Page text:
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I never thought I’d be saying this, but it is hats off the to the board which looks to have saved the company. This morning AIM-listed Igas Energy (IGAS) updated on its rescue refinancing and it looks to be a done deal. Shareholders will be feeling the pain, but as we have continually warned as the share price declined this was an inevitable consequence of the financial predicament in which the company found itself, the legacy of the Andrew “Piggy” Austin era.
Having previously mooted a series of fundraisings and debt for equity swaps at 4.5p, and the kicking of some of the secured debt into the long grass the company this morning announced that it had secured signed commitments to accept the proposals from approximately 75% of the secured bondholders and from 61% of unsecured bondholders. Whilst there is still a little way to go on the juniors it looks as though the support of the debt is a done deal.
Indeed, the juniors seem to have come out of this very well indeed. Before the refinancing details emerged they were trading at just 23.5c in the $ (not that they were trading that much). The deal for them sees a debt for equity at 4.5p, based on exchanging the debt at 62.5c in the $. I can’t see them rejecting the terms…..
It looks as though the only impediment to overcome now is getting shareholders to accept the deal. It seems to me that a vote against would be suicidal and risk the secured bondholders taking all the assets for themselves. As painful as it is to have seen the share price collapse, this really is a much better escape than I had imagined would be possible. I guess the ability of the company to raise a substantial amount of new cash (well in excess of the current market capitalisation) outmanoeuvred the KKR-backed Barbarians at the Gate, who will now have the right to appoint a board member assuming the deal all progresses.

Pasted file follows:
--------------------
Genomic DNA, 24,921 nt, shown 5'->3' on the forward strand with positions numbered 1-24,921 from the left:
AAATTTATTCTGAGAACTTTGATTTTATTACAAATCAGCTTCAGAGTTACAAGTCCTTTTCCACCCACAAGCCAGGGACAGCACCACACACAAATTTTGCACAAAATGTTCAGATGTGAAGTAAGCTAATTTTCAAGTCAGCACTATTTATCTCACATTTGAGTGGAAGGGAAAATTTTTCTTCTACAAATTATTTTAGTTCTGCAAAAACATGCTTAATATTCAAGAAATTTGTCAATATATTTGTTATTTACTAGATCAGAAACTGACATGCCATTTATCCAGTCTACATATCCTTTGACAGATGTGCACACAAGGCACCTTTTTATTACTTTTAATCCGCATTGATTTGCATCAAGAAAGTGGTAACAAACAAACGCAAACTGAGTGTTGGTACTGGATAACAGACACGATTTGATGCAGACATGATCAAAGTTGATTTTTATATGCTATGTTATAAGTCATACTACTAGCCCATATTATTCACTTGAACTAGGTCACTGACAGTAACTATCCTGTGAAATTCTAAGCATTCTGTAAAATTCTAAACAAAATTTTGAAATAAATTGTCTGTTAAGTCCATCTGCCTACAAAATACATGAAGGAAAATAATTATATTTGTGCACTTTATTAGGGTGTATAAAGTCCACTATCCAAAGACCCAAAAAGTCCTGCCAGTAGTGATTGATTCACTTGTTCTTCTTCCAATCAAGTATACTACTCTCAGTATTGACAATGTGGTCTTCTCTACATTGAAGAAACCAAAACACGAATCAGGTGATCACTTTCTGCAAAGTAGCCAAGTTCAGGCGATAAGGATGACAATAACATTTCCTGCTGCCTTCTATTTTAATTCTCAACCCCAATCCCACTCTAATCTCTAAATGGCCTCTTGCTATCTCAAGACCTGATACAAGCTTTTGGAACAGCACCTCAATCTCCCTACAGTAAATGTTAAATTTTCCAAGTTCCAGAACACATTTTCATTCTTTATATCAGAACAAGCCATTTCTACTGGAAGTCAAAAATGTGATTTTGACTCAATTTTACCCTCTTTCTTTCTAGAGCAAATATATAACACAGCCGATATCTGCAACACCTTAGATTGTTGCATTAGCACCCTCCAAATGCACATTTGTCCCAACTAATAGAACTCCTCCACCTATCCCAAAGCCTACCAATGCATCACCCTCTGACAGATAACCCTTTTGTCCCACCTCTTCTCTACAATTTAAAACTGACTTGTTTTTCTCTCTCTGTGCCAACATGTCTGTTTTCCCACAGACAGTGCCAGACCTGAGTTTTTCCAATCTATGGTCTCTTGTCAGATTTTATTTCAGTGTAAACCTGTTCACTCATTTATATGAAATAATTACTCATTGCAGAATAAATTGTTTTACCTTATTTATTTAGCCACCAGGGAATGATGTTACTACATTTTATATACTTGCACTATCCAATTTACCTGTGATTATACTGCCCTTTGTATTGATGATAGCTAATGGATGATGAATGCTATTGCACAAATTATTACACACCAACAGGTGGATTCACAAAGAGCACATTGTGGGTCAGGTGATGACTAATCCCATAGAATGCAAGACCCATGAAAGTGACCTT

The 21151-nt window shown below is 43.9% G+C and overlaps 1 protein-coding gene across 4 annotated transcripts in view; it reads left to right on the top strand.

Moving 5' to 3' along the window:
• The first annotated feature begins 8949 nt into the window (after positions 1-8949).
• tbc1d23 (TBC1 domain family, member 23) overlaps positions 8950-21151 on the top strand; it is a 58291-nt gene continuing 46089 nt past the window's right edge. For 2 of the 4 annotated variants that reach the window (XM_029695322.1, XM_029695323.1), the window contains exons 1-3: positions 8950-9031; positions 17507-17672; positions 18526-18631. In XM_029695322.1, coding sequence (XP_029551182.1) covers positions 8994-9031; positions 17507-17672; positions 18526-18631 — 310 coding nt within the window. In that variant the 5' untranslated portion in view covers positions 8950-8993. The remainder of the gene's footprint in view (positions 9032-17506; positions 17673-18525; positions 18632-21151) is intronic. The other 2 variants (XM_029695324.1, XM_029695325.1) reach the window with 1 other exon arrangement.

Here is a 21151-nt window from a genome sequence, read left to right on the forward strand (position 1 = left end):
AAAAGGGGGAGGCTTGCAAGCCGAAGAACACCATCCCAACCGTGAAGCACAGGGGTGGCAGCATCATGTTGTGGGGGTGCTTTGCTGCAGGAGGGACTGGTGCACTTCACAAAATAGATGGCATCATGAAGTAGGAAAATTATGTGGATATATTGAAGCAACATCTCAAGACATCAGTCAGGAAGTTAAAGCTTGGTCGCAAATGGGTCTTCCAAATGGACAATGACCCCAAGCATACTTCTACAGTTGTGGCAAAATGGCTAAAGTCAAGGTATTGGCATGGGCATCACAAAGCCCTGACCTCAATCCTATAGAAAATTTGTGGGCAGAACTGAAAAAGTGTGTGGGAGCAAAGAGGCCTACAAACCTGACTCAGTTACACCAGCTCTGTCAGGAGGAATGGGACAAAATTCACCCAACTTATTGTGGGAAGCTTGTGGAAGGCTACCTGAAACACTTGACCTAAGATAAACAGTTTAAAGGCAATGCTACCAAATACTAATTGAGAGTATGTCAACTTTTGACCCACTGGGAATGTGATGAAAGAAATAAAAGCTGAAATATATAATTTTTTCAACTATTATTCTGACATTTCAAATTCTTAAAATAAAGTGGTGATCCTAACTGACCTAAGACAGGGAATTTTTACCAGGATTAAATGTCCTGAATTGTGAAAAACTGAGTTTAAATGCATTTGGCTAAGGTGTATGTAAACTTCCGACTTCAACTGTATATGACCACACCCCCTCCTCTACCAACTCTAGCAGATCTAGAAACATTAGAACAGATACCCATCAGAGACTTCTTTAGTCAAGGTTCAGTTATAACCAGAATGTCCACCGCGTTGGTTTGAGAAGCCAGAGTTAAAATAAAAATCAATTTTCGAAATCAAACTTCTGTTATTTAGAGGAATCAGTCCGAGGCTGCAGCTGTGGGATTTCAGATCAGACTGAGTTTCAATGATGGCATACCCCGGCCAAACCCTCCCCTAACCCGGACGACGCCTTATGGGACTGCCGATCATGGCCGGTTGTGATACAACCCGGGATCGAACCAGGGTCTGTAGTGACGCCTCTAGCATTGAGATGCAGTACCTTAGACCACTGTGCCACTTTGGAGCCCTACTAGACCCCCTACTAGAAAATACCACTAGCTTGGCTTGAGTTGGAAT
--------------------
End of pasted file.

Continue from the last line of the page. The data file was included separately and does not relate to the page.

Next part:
From what at one point looked to be a hopeless situation, with the company floundering around failing to get bondholder support even for a standstill deal whilst refinancing negotiations were concluded, we now have the prospect of seeing Igas emerge as a very different entity from the one drowning in debt and heading for oblivion that we had.
I have to say that I think that the deal is a mightily impressive achievement by the new board, and it is hats off to Stephen Bowler and his team.
Is Igas investable now? Well, with debt set to be very heavily reduced and a board which looks to have pulled off the impossible you have to think it is. But that is before looking at implied valuations, oil prices and prospects thereof. But certainly the board looks to have covered itself in glory as I see it, and a decent management is one of the first things one would be looking for.
I’ll hold off for now, preferring to watch events unfold but my suspicion is that there could be a bit of a bounce once the ink is dry on the rescue.
Never miss a story.
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